Michael E. Gordon: Denizens

“Nature insists that something shall fight heat and drouth even here, and so she designs strange growths that live a starved life, and bring forth after their kind with much labor” John C. Van Dyke (1901)

The Cambridge dictionary defines a denizen as “an animal, plant, or person that lives in or is often in a particular place”. Structural Saguaro cactus, gangling Joshua trees, and monstrous Munz Cholla: I’ve long been drawn to the quirky and unusual plants of arid wildlands that occupy and often define certain geographic and ecological niches throughout the American West. The often Seussian nature of these characters beckons and haunts my imagination and camera. Like the artist behind the lens, these are highly evolved organisms who have over time and with minimal water adapted to their preferred habitats. But Van Dyke was wrong: the lives of these plants are neither starved nor laborious. Their fine tuning to place over millennia – even if difficult – is just a small part of what attracts me to these amazing specimens. Despite their exceedingly limited range, some of these iconic species are now known around the world. My life’s work is firmly entrenched in the visual celebration and reverence for under-heralded desert environments and their flora.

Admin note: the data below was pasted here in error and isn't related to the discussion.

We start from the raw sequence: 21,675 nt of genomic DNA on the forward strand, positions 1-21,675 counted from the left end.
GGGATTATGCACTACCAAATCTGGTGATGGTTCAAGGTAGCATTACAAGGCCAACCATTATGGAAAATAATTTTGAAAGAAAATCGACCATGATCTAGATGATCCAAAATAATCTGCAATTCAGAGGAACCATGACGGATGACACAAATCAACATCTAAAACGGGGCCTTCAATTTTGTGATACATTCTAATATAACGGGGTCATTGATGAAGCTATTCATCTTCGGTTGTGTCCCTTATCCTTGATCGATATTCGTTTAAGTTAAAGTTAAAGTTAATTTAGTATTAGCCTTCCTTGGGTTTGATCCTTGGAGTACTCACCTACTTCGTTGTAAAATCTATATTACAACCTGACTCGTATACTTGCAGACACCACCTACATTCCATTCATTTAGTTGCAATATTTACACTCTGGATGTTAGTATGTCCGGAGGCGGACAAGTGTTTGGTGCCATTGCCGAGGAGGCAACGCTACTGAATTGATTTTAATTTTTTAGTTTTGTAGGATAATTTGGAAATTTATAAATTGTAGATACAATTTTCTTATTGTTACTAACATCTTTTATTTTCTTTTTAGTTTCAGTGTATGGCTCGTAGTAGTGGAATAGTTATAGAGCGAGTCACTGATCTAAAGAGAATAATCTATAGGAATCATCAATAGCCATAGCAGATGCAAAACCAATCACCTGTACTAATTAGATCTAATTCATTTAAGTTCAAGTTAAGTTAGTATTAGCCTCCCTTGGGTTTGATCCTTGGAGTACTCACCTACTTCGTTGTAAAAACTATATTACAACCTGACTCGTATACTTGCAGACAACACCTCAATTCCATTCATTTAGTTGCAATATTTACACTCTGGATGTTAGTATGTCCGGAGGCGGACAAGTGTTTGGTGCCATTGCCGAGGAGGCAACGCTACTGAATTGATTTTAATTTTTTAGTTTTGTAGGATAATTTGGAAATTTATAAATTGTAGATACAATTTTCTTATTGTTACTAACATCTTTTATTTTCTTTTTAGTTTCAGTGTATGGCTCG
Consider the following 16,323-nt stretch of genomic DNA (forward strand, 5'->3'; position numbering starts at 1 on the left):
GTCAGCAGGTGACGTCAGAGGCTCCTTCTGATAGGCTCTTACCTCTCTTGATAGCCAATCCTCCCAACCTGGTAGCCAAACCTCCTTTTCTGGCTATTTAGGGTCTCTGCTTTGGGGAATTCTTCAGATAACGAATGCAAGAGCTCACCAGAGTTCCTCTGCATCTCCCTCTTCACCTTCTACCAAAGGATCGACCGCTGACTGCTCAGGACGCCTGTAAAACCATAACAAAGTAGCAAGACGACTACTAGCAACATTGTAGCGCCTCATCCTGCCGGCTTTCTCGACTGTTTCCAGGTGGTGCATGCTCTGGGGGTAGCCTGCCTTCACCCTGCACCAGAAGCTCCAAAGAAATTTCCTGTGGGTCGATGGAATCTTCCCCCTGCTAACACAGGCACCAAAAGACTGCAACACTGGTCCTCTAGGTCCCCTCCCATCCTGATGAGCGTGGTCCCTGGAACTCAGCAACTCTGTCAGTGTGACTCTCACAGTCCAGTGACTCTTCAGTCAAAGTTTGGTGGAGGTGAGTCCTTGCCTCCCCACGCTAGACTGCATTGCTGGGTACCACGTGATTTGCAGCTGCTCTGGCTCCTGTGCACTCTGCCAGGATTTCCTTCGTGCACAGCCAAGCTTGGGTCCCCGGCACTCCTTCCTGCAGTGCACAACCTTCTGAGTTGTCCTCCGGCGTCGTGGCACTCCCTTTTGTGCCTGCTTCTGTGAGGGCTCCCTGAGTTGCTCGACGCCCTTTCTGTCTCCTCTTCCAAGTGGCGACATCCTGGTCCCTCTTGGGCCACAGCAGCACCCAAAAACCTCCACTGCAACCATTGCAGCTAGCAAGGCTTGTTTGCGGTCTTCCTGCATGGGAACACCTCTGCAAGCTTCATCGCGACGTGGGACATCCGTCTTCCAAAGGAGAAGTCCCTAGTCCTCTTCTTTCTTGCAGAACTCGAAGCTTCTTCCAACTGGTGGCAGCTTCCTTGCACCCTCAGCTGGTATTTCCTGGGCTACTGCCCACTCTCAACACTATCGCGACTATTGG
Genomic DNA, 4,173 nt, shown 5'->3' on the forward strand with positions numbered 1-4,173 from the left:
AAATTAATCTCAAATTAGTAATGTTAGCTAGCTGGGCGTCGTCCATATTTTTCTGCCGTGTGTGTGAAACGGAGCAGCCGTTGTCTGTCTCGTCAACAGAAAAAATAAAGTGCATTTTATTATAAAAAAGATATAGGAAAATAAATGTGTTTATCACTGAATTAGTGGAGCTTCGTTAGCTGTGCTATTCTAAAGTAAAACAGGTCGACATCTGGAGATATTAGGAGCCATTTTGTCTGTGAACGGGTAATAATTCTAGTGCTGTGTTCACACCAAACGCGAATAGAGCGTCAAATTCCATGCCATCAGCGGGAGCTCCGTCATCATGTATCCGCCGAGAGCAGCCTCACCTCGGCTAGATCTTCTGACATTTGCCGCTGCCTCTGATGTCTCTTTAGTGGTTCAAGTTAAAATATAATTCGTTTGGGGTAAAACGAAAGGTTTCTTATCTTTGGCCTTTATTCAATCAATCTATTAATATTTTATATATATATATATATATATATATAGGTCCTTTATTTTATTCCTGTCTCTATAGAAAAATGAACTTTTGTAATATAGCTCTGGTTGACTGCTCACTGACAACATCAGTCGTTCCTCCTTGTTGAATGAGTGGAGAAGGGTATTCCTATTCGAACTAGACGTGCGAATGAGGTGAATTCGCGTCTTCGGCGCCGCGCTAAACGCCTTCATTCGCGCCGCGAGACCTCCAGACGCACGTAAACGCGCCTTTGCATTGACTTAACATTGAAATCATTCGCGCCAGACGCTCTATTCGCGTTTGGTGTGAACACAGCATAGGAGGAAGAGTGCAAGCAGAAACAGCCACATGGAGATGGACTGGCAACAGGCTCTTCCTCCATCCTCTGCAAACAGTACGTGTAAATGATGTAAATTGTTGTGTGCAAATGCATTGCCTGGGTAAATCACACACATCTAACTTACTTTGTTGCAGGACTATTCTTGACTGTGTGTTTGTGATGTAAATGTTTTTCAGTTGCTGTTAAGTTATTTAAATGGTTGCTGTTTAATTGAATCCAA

The photographs were produced with a large format view camera (4×5”) and high resolution digital capture, often using vintage soft focus lenses. All prints are produced exclusively by the artist in hand signed Limited Editions, with exclusive use of archival materials.

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